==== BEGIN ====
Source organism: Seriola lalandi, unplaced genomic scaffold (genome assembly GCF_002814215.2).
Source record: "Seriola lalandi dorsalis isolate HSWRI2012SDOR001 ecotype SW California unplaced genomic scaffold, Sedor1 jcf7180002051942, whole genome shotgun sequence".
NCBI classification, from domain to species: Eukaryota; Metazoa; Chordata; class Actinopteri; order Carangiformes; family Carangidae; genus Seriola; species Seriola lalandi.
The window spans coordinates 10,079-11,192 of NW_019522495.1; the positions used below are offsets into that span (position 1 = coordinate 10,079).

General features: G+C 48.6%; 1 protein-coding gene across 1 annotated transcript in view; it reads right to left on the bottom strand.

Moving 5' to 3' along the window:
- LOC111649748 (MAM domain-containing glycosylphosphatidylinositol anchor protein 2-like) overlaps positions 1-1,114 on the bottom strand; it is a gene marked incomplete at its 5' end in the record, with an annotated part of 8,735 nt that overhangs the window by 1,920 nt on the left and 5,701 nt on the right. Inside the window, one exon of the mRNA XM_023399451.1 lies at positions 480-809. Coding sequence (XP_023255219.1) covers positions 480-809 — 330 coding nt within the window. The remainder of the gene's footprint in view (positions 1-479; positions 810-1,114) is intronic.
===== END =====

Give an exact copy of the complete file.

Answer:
Source organism: Seriola lalandi, unplaced genomic scaffold (genome assembly GCF_002814215.2).
Source record: "Seriola lalandi dorsalis isolate HSWRI2012SDOR001 ecotype SW California unplaced genomic scaffold, Sedor1 jcf7180002051942, whole genome shotgun sequence".
NCBI classification, from domain to species: Eukaryota; Metazoa; Chordata; class Actinopteri; order Carangiformes; family Carangidae; genus Seriola; species Seriola lalandi.
The window spans coordinates 10,079-11,192 of NW_019522495.1; the positions used below are offsets into that span (position 1 = coordinate 10,079).

General features: G+C 48.6%; 1 protein-coding gene across 1 annotated transcript in view; it reads right to left on the bottom strand.

Moving 5' to 3' along the window:
- LOC111649748 (MAM domain-containing glycosylphosphatidylinositol anchor protein 2-like) overlaps positions 1-1,114 on the bottom strand; it is a gene marked incomplete at its 5' end in the record, with an annotated part of 8,735 nt that overhangs the window by 1,920 nt on the left and 5,701 nt on the right. Inside the window, one exon of the mRNA XM_023399451.1 lies at positions 480-809. Coding sequence (XP_023255219.1) covers positions 480-809 — 330 coding nt within the window. The remainder of the gene's footprint in view (positions 1-479; positions 810-1,114) is intronic.